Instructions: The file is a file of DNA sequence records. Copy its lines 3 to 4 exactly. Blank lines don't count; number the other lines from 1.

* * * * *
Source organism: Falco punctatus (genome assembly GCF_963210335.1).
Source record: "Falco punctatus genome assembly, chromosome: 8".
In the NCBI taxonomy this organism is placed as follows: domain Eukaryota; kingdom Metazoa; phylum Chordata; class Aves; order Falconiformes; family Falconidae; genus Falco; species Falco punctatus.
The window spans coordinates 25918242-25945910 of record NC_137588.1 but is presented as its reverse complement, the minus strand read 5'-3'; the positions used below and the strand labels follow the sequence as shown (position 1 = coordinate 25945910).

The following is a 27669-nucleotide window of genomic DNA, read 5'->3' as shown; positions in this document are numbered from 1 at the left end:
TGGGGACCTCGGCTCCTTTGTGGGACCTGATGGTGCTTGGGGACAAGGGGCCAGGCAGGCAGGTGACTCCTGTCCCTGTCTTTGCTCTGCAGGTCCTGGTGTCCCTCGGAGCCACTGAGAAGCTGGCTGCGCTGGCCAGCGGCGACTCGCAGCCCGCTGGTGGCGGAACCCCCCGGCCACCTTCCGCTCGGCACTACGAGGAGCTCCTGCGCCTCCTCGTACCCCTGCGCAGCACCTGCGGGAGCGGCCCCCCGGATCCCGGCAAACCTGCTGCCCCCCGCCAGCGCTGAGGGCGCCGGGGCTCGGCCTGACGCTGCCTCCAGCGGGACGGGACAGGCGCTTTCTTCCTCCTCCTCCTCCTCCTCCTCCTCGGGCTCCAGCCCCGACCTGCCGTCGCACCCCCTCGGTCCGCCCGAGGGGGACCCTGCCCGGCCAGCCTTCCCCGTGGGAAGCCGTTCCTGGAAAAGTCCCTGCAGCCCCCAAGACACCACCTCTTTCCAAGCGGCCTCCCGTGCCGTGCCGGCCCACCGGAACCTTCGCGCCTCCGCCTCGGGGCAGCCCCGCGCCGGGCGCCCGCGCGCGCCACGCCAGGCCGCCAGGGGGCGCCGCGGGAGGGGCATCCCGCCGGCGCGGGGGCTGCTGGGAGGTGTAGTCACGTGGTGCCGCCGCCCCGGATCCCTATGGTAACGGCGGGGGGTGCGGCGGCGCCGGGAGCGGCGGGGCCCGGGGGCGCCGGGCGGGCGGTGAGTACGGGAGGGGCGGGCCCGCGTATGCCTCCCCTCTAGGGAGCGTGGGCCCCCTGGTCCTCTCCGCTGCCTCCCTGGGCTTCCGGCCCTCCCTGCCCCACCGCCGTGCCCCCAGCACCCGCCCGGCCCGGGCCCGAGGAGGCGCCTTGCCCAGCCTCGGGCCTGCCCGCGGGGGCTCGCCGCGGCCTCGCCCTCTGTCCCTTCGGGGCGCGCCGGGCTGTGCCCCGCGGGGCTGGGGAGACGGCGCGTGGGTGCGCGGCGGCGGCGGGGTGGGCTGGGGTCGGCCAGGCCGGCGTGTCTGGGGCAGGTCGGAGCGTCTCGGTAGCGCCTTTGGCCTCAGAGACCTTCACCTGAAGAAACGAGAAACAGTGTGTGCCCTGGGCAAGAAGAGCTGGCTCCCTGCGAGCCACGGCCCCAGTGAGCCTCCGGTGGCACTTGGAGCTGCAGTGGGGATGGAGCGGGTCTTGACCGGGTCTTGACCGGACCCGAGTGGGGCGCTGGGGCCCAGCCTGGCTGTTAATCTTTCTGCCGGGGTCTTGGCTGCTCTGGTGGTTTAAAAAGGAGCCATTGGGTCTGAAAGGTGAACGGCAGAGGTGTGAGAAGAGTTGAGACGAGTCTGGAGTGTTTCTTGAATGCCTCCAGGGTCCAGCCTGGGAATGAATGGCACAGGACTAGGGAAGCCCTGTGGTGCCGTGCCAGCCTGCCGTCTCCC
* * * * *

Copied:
In the NCBI taxonomy this organism is placed as follows: domain Eukaryota; kingdom Metazoa; phylum Chordata; class Aves; order Falconiformes; family Falconidae; genus Falco; species Falco punctatus.
The window spans coordinates 25918242-25945910 of record NC_137588.1 but is presented as its reverse complement, the minus strand read 5'-3'; the positions used below and the strand labels follow the sequence as shown (position 1 = coordinate 25945910).